Trail Tales 5: Hot Springs to Erwin
Spring in Erwin
We’d heard from our friend Thin Mint had said that the climb out of Hot Springs was one of her favorites and it wasn’t a let down. As you leave Hot Springs you walk along the river front for awhile until you climb up onto the ridge and head on out of town.
We saw two snakes on our way out of town, this one and a water snake down near the river.
On our way out of town we ran into On the Loose who was slackpacking her way back into Hot Springs. Slackpacking is where one gets dropped off at a certain distance from town and walks back to town with a light pack. It is usually done to avoid a climb, but sometimes it’s just to get something in, a sort of ‘nearo’ to spend more time in town. We’d met her in the Smokies. She and Red Hat both had the same red shirt I had, a Smartwool shirt that we’d all bought on Steep and Cheap! I always wished we’d gotten a photo of all of us wearing the same shirt together.
That night we made it to the shelter and it was packed, only 10 miles out and it seemed everyone wanted to hit that site. This is where we first met Nobody, a tattooed bar owner from New Orleans. He was also the athletic challenge type and was planning on trying to get to Erwin in a short amount of time, just to see if he could do it. At that point in time I always wished I could do that sort of thing! We also ran into Red Beard/Grateful and Jasper again.
We took this sign at Allen Gap and at this gap we saw Jasper and Grateful on the other side of the road. Jasper was excited about seeing new hikers and ran across the road to greet us. We walked across and sat down for a little break when Jasper saw another hiker on the other side, only this time there were cars coming. Jasper ran into the road and stopped. We’re all yelling at the dog to move out of the way and he is so confused and for some reason he narrowly misses getting hit. Then he just as he makes it to the other side he decides to come back over and of course, get in front of another car. It was a sweaty few seconds but the dog made it back across alive and was promptly put on his leash!
We had one pretty rough climb that day, 1,000 feet in a smidge over a mile up to Camp Creek Bald. Somehow it didn’t really turn into a bald; perhaps it was at one point.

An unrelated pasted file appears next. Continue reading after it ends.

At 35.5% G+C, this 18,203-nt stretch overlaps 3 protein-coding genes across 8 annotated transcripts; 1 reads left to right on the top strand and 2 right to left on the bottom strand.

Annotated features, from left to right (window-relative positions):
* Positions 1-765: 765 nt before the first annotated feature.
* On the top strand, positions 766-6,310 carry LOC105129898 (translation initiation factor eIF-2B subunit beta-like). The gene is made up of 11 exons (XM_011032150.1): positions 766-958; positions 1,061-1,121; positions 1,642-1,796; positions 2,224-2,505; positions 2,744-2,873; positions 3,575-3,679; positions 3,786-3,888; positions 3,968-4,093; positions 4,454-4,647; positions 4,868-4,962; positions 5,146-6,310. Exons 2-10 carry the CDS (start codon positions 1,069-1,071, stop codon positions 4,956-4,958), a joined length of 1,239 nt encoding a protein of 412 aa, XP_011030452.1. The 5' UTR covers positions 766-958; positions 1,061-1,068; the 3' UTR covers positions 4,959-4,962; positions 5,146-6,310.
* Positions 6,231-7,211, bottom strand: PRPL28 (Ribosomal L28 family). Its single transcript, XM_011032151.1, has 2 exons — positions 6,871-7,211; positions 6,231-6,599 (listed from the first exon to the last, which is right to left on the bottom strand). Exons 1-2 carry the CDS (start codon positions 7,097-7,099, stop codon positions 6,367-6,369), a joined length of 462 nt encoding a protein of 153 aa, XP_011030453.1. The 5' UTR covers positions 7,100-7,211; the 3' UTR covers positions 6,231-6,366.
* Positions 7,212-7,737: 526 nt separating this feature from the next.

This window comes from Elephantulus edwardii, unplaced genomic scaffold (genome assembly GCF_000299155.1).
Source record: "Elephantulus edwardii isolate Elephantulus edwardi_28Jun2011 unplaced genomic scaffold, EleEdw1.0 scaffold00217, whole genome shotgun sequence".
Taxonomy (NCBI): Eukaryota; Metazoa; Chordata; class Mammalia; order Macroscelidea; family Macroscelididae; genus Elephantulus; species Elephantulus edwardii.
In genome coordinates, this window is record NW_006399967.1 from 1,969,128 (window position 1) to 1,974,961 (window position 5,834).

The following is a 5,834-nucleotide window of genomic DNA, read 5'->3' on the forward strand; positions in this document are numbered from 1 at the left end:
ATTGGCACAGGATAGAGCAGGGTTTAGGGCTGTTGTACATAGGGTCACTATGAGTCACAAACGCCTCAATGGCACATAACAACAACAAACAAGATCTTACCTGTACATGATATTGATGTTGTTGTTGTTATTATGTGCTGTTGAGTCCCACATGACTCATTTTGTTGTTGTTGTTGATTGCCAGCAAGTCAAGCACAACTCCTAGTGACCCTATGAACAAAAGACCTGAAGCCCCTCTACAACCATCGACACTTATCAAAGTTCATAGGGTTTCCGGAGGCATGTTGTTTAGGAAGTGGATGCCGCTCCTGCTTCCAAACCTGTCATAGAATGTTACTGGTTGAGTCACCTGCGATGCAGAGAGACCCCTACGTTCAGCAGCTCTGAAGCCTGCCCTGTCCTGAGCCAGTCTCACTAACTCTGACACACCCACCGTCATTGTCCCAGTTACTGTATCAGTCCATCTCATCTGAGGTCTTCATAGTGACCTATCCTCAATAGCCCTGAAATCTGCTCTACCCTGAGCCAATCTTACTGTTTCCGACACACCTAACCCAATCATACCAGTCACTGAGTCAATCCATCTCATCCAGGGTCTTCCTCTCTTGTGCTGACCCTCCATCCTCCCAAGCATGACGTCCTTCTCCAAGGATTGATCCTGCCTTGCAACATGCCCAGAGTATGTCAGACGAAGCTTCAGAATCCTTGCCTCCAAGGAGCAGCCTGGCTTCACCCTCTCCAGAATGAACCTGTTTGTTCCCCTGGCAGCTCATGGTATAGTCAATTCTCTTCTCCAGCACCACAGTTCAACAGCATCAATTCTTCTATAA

We had some beautiful views from Blackstack Cliffs and Big Firescale Knob. We poked our head in a few little side trails to see about some views.
Jerry Cabin shelter where we camped for the night.
The guy in this photo is named Hobbit and he was hiking a 25th anniversary hike of his first thru-hike on the trail; hiking back to Maine where he lived. We never saw him again after that day. I think we kept in front of him for awhile until we took the time off in Virginia.
The next morning we climbed up Big Butt Mountain and of course all during the climb I had the song on my head. If you don’t know what song I’m talking about you must’ve missed the 90’s.
The trail was really smooth along the way down to Devil Fork Gap. Along the way we passed the Shelton Graves a Civil War massacre site. A lot of the trail in the southern section, and well I guess along the whole thing, has portions that were taken by locals for hundreds of years, including the Native Americans who settled it. I couldn’t help but think of these soldiers hiking over such long miles with the pitiful shoes they used to wear and drinking untreated water.
At Devil Fork Gap we got super awesome trail magic by a couple who’d hiked the AT the year before. The husband made homemade pizza’s on his propane powered oven! It was so awesome! The next thing we had on our agenda was to go up Frozen Knob and head to Hog Back Ridge Shelter.
We eventually ended up stealthing at a site about a mile or so past Sams Gap where a spring and small tent site was located. The sunrays were beautiful coming through the trees and we were joined by at least three other hikers.
The following day we had some beautiful balds to go over and it was such a gorgeous hike. Our first was to tackle Big Bald.
It was one of those perfect spring days, where things were beginning to get warmer and the wildflowers are blooming everywhere. After a brief stop at the No Business Knob Shelter (no privy, no water…bummer) we kept on going down to Temple Hill Gap where we stayed for the night, putting us closer to getting into Erwin the following day. The hike into Erwin was only four miles and of course the book makes it look like it will be mostly down hill but there were some PUD’s tucked away in there. But, of course we rolled into Uncle Johnny’s hostel, right off the trail by about four steps, and into Erwin quite early in the morning.
Shelters we stayed at:
-Spring Mtn Shelter
-Jerry Cabin Shelter
-“springs” at mm 316
-Temple Hill Gap
Up next…Erwin to Damascus and one of my favorite sections.